Ideally a technical team includes a specialist on testing of infrastructure. Unfortunately this is often not the case and technical specialists test their own work.
Often the people best suited to this role have a broad knowledge of technical topics related to IT infrastructure and an affinity with testing and/or quality. Infrastructure testers bring in-depth knowledge of how to test different aspects of the infrastructure, such as standard test cases for specific types of deliverables, and of structured methodologies such as Sogeti’s TMap|Infrastructure.
Technical specialists often test their own work based on their knowledge and experience of their area of expertise. Unfortunately with the current rate of innovations and the increasing complexity of IT landscapes they may not be able to assess the full impact of their work on the infrastructure as a whole. Therefore it is necessary to facilitate them to document these tests using a structured methodology such as TMap|Infrastructure.
The people within the infrastructure maintenance organization fulfil a crucial role in any structured infrastructure testing project. They will need to be aligned at an early stage to help set requirements, provide input during PRA, support test specification and execution activities and accept the. This will lead to an easier transition of a new system into maintenance state and prevent the hidden costs of resolving escaped defects and issues.
Technical project manager
This is the person usually in charge of delivering a technically operational solution. He will generally not only be concerned with delivering the infrastructure but also with installation and configuration (or migration) of the application. His team may include specialists on connectivity, OS, storage, backup or DBA’s. The technical project manager may be helpful in translating a test manager’s needs to technical experts unfamiliar with structured testing methodologies.
Product Risk Analysis
As described in TMap|Infrastructure structured testing of infrastructure is based on risks. Good starting points for document study are usually the infrastructure business requirements or the low-level design. Interviews can be held with specialists, however bear in mind they might have a singular focus on their area of expertise. Brown paper sessions can typically be held with architects, maintenance, specialists, security, suppliers, change/release managers and others.
The product risk analysis can include such product risks as non-standard or multiple OS versions, network connectivity, custom interfaces, compliancy, compatibility, security exceptions, availability requirements, data migrations, recovery times and measures, maintenance access, load expectations etc.
Of special interest are those areas where the infrastructure interacts with the application. These usually relate to other quality attributes such as performance, connectivity, security, maintainability or availability.
Technical specialists often use their in-depth knowledge and experience as a basis for testing their deliveries. As a result documentation of executed tests is often seen as an unnecessary administrative burden. However infrastructure requirements have often been translated into high and low level designs, and possibly amended with change requests. Additionally some product risks may require input from different technical specialists and perhaps even application specialists to cover properly. Therefore it is advisable to have documentation of what the technical specialists have tested and what the results were.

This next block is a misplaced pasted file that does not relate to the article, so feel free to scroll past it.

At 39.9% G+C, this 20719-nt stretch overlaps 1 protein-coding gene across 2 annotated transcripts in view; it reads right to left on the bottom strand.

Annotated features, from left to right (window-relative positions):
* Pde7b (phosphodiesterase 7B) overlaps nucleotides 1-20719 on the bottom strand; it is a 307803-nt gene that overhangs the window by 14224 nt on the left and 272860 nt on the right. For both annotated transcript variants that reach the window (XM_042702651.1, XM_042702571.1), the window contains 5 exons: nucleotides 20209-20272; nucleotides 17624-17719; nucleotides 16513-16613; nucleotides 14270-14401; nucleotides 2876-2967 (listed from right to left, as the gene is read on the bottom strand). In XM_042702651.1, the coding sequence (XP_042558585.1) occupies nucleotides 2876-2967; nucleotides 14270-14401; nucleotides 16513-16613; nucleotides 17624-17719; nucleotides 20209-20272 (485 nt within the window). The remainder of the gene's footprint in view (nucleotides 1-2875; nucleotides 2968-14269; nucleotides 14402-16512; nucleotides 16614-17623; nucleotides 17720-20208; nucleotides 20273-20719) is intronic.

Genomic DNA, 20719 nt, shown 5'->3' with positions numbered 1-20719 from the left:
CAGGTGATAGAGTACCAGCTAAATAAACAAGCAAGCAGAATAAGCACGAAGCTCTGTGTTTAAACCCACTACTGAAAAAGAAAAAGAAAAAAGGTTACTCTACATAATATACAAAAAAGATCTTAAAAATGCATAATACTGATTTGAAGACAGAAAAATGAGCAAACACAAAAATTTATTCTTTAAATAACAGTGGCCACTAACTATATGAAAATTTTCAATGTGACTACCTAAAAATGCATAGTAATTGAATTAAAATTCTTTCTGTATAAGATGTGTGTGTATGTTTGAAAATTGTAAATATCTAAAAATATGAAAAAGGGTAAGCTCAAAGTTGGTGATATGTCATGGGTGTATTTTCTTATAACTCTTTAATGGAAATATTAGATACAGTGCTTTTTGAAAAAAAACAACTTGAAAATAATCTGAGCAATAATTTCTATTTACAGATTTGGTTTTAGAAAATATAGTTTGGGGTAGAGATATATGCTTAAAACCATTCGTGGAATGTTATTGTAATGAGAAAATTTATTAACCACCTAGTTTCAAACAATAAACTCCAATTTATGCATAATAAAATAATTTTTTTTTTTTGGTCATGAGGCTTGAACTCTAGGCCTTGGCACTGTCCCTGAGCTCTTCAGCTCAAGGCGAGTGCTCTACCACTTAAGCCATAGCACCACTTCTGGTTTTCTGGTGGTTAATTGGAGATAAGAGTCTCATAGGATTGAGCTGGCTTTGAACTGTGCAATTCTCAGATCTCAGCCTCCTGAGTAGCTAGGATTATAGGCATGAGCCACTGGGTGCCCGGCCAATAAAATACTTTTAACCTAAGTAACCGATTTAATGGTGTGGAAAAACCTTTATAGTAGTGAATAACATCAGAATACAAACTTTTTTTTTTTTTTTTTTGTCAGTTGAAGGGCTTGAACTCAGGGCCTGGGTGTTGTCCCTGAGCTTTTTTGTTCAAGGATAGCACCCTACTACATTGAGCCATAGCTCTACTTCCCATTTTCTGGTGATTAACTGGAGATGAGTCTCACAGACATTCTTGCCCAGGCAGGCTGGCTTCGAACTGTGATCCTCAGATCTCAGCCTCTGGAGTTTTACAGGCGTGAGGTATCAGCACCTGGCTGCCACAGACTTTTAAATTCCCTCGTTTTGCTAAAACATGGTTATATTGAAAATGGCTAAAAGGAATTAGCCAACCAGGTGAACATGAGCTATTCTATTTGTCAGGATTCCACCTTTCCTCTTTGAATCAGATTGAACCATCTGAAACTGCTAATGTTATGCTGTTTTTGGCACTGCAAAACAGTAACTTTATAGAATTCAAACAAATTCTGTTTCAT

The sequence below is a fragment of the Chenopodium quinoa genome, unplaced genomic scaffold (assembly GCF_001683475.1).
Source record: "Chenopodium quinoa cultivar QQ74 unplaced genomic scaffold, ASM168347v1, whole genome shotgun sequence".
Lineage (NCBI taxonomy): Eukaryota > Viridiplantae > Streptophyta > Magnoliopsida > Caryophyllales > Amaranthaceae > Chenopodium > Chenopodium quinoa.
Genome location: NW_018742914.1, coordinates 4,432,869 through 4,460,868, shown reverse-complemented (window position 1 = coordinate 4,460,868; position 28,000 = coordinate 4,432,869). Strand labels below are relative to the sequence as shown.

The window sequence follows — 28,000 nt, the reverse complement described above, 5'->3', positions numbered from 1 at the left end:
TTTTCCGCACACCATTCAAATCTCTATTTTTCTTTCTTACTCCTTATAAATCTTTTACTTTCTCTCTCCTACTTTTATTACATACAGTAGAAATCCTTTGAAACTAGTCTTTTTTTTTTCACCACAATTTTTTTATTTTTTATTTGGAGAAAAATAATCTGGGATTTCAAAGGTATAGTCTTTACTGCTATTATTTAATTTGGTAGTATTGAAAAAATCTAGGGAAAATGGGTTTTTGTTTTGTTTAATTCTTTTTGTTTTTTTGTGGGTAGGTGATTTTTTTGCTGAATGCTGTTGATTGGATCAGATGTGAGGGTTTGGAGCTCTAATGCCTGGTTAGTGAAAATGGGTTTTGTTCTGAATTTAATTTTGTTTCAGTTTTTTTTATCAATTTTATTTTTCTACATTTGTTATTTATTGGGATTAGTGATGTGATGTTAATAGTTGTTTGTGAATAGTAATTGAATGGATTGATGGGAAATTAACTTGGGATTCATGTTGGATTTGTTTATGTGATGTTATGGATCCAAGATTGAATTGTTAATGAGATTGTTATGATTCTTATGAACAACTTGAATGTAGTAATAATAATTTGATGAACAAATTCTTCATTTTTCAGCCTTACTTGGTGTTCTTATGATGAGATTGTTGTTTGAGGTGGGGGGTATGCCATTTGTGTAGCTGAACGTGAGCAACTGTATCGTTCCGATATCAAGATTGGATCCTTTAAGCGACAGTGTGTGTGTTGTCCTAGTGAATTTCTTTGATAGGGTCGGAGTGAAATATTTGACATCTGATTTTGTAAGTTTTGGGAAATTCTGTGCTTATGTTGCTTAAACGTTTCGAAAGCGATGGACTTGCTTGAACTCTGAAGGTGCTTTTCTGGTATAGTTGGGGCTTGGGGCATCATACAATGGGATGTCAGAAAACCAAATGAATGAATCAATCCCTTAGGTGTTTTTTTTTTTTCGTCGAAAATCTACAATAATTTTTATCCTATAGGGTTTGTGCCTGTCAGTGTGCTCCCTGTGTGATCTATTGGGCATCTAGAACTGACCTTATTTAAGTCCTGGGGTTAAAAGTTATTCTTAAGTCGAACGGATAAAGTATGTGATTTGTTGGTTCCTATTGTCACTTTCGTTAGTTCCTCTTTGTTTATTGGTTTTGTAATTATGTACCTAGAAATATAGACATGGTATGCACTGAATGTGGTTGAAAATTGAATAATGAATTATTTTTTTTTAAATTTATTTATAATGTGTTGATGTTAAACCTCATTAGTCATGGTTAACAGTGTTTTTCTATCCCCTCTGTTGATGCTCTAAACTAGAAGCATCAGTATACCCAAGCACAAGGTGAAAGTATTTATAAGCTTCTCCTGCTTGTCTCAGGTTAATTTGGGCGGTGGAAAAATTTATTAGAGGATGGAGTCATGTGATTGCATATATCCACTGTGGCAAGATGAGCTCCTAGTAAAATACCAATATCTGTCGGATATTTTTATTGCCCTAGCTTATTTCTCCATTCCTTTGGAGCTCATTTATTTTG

This may need some guidance from a test specialist, since technical specialists may not have experience with this. It is important to keep documentation lean and mean with as little meta-content as possible. Facilitate the experts by instructing them in specifying test cases based on the product risks in a structured way. If that is not feasible you may use checklists instead to minimize the administrative burden on the technical specialists while still obtaining a record of what has been tested.
Approaching infrastructure testing in a structural way is necessary since infrastructure is continually increasing in complexity. Preferably a methodology designed specifically for testing infrastructure should be used, such as TMap|Infrastructure.
Product risk analysis
The PRA is central to a test strategy according to TMap|Infrastructure. From experience brown paper sessions are identified as the most effective way to perform these. However such sessions should concern a single product only to prevent long sessions with large attendance decreasing participation. As a test manager you may perform the role of moderator, however it is crucial to make sure you are sufficiently informed about the subject matter so you can speak ‘infrastructure language’.
The term Infrastructure covers so much ground it is impossible to find a test expert with in-depth knowledge of it all. Therefore it is crucial to make use of the knowledge available to you in your project. These can be the technical specialists involved in the project or the staff of the infrastructure operations department. It is vital to teach your resources to think in risks instead of solutions, so they can come up with the criteria that have to be met before going to the operational phase. Usually these resources are extremely scarce and in demand, so communicating your resourcing requirements at an early stage is crucial to your test projects’ success.
To this end a test manager will also require a high-level understanding of the infrastructure products in scope of your product. You should not need to have in-depth knowledge of individual products, however you will need to be able to interpret an infrastructure design in high-level and grasp the relationships between different components. Only then can you oversee the entire test scope, align the right resources and identify any gaps there may be in the test strategy.